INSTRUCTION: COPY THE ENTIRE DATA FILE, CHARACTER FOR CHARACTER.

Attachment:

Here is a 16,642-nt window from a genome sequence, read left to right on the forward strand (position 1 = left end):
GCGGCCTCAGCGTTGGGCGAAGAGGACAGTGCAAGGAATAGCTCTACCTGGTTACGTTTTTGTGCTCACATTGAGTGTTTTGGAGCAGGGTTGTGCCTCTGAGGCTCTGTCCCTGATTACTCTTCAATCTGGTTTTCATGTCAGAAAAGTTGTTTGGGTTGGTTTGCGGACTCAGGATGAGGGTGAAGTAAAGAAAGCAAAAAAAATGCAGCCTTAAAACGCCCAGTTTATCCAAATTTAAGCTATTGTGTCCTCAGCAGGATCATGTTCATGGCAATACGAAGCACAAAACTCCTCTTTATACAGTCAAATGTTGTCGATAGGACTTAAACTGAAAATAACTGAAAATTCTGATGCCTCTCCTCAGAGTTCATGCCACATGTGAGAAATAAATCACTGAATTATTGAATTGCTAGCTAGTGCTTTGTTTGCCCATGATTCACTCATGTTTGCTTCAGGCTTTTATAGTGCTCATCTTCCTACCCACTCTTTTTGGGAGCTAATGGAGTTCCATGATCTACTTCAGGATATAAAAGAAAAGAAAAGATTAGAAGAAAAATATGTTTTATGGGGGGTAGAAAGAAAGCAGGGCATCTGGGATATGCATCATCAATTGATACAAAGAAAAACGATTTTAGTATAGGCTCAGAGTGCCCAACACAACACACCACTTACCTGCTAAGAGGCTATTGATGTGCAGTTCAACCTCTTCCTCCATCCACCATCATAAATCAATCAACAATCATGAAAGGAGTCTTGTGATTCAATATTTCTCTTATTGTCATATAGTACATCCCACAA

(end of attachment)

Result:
Here is a 16,642-nt window from a genome sequence, read left to right on the forward strand (position 1 = left end):
GCGGCCTCAGCGTTGGGCGAAGAGGACAGTGCAAGGAATAGCTCTACCTGGTTACGTTTTTGTGCTCACATTGAGTGTTTTGGAGCAGGGTTGTGCCTCTGAGGCTCTGTCCCTGATTACTCTTCAATCTGGTTTTCATGTCAGAAAAGTTGTTTGGGTTGGTTTGCGGACTCAGGATGAGGGTGAAGTAAAGAAAGCAAAAAAAATGCAGCCTTAAAACGCCCAGTTTATCCAAATTTAAGCTATTGTGTCCTCAGCAGGATCATGTTCATGGCAATACGAAGCACAAAACTCCTCTTTATACAGTCAAATGTTGTCGATAGGACTTAAACTGAAAATAACTGAAAATTCTGATGCCTCTCCTCAGAGTTCATGCCACATGTGAGAAATAAATCACTGAATTATTGAATTGCTAGCTAGTGCTTTGTTTGCCCATGATTCACTCATGTTTGCTTCAGGCTTTTATAGTGCTCATCTTCCTACCCACTCTTTTTGGGAGCTAATGGAGTTCCATGATCTACTTCAGGATATAAAAGAAAAGAAAAGATTAGAAGAAAAATATGTTTTATGGGGGGTAGAAAGAAAGCAGGGCATCTGGGATATGCATCATCAATTGATACAAAGAAAAACGATTTTAGTATAGGCTCAGAGTGCCCAACACAACACACCACTTACCTGCTAAGAGGCTATTGATGTGCAGTTCAACCTCTTCCTCCATCCACCATCATAAATCAATCAACAATCATGAAAGGAGTCTTGTGATTCAATATTTCTCTTATTGTCATATAGTACATCCCACAA